int travel(vector <int> cars, vector <int> districts, vector <string> roads,           int inverseWalkSpeed, int inverseDriveSpeed){    t = roads.size();    iws = inverseWalkSpeed;    ids = inverseDriveSpeed;    this->roads = roads;        districts.insert(districts.begin(),0);    int n = districts.size()-1;    int m = cars.size();        // Floyd-Marshall to get the minimum distances.    int dist[t][t];    for (int i=0; i<t; i++) {        for (int j=0; j<t; j++) {            dist[i][j] = roadCost(i,j);        }    }    for (int k=t; k--;) {        for (int i=t; i--;) {            for (int j=t; j--;) {                dist[i][j] = std::min(dist[i][j], dist[i][k] + dist[k][j] );            }        }    }        network * G = new network;    for (int i=0; i<n+m; i++) {        G->addVertex();    }    G->sink = G->addVertex();    G->source = G->addVertex();    for (int i=0; i<n; i++) {        int u = districts[i], v = districts[i+1];        G->addEdge(G->source, i, 1, 0);        for (int j=0; j<m; j++) {            //Time to travel from u to v using car j:            int costUsingCar = dist[u][cars[j]]*iws + dist[cars[j]][v]*ids;             G->addEdge(i, j+n, 1, costUsingCar );        }        //Time to travel from u to v not using any car:        G->addEdge(i, G->sink, 1, dist[u][v]*iws );    }    for (int j=0; j<m; j++) {        G->addEdge(j+n, G->sink, 1, 0);    }        int flow; long long cost;    G->minCostMaxFlow(flow, cost);    delete G;        assert(flow == n);        return (int)(cost);}

It is a lot more concise than what I submitted during the match.

I had to use min-cost max flow to solve this problem. It is a particularly complicated algorithm and for that reason I use a library code. Unfortunately, It seems had not updated nor used that code in years. It seems that the last few years I have only used min-cost-max-flow in editorials and problems of my own, and that means Java. I could not have used my Java implementation either because I needed negative costs (thanks poor analysis!). So, I used the c++ code I've written before.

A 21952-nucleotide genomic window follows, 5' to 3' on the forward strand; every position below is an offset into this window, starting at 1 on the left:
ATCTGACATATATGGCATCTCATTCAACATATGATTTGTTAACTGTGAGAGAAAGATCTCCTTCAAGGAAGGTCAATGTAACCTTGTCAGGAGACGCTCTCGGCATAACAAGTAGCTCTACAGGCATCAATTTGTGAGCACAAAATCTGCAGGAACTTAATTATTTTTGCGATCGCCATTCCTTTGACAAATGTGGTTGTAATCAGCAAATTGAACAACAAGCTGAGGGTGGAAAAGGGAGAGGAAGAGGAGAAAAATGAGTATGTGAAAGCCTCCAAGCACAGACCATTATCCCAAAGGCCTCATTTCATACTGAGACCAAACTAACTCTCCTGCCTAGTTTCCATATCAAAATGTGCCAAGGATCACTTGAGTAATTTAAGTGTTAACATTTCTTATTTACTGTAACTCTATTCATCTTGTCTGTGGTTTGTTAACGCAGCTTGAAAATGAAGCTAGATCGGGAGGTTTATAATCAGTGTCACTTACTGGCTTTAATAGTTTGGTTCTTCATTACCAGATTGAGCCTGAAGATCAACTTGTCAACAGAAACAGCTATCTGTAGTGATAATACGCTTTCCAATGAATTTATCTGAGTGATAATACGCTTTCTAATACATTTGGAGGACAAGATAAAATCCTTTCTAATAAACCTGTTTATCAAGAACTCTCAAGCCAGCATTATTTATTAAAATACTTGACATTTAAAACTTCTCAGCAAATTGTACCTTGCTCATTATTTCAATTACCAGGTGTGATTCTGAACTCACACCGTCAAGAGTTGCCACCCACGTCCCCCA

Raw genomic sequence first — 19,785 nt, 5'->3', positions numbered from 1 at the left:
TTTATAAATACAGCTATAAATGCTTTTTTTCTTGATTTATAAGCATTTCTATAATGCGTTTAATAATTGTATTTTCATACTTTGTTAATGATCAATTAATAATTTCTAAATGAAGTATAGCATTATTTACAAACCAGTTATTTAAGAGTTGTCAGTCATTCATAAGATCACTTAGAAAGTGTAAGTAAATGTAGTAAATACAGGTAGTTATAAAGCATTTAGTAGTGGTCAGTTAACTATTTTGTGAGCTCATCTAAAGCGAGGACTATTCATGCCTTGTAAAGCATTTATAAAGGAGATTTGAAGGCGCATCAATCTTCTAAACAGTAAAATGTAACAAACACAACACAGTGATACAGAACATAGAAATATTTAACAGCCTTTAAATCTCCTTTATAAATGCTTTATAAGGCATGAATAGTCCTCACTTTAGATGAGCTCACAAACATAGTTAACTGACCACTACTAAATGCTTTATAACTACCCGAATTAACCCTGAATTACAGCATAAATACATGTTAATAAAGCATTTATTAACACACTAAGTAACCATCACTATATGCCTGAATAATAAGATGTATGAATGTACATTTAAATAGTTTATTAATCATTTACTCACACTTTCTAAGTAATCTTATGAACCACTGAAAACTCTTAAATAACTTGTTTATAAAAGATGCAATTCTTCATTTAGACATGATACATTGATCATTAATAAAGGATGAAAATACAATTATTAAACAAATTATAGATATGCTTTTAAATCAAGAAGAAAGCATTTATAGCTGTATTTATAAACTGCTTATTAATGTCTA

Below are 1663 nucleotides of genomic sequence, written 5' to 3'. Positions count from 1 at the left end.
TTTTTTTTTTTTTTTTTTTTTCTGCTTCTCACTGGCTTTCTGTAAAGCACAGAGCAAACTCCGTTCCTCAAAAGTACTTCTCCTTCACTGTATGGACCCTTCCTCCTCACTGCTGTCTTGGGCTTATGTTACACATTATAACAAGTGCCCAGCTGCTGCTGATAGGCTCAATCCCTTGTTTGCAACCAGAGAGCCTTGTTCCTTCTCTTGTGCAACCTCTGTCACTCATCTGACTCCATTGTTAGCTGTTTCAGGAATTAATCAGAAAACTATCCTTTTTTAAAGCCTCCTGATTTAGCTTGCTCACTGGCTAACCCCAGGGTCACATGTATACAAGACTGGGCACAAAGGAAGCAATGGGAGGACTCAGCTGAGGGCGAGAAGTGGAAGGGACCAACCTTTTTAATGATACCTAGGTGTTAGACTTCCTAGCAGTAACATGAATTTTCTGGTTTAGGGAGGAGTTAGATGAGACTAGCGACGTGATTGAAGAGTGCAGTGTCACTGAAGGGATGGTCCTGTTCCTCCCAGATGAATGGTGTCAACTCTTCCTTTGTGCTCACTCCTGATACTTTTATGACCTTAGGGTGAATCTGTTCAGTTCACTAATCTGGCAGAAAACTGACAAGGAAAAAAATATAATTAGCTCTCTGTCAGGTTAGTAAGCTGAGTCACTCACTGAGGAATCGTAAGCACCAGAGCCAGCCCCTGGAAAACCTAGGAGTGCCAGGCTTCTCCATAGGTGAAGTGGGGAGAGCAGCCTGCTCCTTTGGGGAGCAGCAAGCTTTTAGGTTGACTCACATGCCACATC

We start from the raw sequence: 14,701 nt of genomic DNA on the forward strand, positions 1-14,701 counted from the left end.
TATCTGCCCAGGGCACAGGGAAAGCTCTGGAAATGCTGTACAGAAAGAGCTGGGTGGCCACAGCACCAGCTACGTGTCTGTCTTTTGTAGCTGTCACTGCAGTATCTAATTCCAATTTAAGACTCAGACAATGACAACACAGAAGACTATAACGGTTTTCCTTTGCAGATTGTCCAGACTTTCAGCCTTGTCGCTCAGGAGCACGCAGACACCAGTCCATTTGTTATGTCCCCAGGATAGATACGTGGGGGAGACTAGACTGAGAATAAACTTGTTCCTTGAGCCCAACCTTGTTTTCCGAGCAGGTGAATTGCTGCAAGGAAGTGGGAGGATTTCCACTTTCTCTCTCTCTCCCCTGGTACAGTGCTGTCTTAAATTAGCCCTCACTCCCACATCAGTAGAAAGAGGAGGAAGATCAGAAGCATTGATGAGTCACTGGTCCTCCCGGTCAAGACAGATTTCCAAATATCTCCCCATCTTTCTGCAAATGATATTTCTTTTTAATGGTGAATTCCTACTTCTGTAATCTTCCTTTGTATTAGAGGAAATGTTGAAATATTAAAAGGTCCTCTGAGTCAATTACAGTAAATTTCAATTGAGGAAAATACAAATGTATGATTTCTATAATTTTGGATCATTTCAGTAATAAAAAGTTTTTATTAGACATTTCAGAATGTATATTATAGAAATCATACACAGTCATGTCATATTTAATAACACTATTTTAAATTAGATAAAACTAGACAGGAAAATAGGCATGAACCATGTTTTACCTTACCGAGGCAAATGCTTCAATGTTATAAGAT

The horror. It seems that back when I wrote that code, I was a lot less concise, and also liked code hacks like avoiding the use of {} brackets when not necessary (That is silly, they are ALWAYS necessary, else it will take you more time to update the code after you want to add lines to your if-then-else that only used one line... =) . Worse, it was particularly abusive of the >? <? g++ extensions (Very useful min and max operators, that were removed from more modern versions of g++). So I could not compile the code locally. After thinking that I should not waste time redoing such code, and remember that the VERY OLD g++ version in Topcoder's server does support those g++ extensions. I decided to switch to manual compilation and tests using the compile and test button from the arena. But that turned out to be very slow, specially because I had to correct some syntax errors when building the network.

I finally implemented the min-cost max flow. And the sweetest thing happened. All results were wrong. I was getting 44 instead of 36. I knew that the normal cost without using any car is 40, so the min cost flow should have returned -4. So, what happened? I came to conclude that, unlike what I remembered about my precoded min cost flow solution, it did not support negative numbers. Panic. So, what was I supposed to do. I needed negative costs (I thought I did, but it turns out it was not true) and I had no min cost flow implementation that solves it.

Then I remembered that I had a Hungarian algorithm code lying around, since I was doing min-cost Bipartite matching, that was actually a useful thing. The problem is that my Hungarian algorithm code was much older and I did not remember how to use it... I was in the process of analyzing it, when I noticed something funny...

When I was coding the thing that uses min-cost max flow. I was multiply the costs by -1, because that is what you do. But then, the returned cost would be -BENEFIT. But I was doing MaxBonus = result of cost flow. And finally (total - result). Do you see it? I was multiplying by -1 twice.

I tried, I really tried to restore the solution to when the min-cost-max-flow algorithm was implemented. But Kawigi Edit's undo limit turned out to be smaller than I needed. I had to reimplement min-cost-max-flow, again, and also using manual compilation and examples because local tester did not work, again.